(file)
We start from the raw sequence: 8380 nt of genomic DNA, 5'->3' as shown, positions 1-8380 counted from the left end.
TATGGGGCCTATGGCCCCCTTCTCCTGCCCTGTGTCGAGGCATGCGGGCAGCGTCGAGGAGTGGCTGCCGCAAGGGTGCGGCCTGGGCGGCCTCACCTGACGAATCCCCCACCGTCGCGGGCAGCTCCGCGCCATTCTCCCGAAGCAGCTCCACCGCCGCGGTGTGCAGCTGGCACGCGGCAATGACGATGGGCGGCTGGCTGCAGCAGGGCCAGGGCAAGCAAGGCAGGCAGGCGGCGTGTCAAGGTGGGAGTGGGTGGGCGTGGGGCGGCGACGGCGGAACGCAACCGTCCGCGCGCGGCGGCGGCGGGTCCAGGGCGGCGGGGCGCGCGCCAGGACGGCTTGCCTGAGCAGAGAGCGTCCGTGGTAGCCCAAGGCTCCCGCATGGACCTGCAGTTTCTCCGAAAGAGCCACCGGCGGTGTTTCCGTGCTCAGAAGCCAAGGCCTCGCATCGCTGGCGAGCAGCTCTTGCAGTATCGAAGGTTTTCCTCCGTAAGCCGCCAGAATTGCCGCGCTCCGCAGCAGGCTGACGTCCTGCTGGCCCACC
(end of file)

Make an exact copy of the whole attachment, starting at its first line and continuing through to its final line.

We start from the raw sequence: 8380 nt of genomic DNA, 5'->3' as shown, positions 1-8380 counted from the left end.
TATGGGGCCTATGGCCCCCTTCTCCTGCCCTGTGTCGAGGCATGCGGGCAGCGTCGAGGAGTGGCTGCCGCAAGGGTGCGGCCTGGGCGGCCTCACCTGACGAATCCCCCACCGTCGCGGGCAGCTCCGCGCCATTCTCCCGAAGCAGCTCCACCGCCGCGGTGTGCAGCTGGCACGCGGCAATGACGATGGGCGGCTGGCTGCAGCAGGGCCAGGGCAAGCAAGGCAGGCAGGCGGCGTGTCAAGGTGGGAGTGGGTGGGCGTGGGGCGGCGACGGCGGAACGCAACCGTCCGCGCGCGGCGGCGGCGGGTCCAGGGCGGCGGGGCGCGCGCCAGGACGGCTTGCCTGAGCAGAGAGCGTCCGTGGTAGCCCAAGGCTCCCGCATGGACCTGCAGTTTCTCCGAAAGAGCCACCGGCGGTGTTTCCGTGCTCAGAAGCCAAGGCCTCGCATCGCTGGCGAGCAGCTCTTGCAGTATCGAAGGTTTTCCTCCGTAAGCCGCCAGAATTGCCGCGCTCCGCAGCAGGCTGACGTCCTGCTGGCCCACC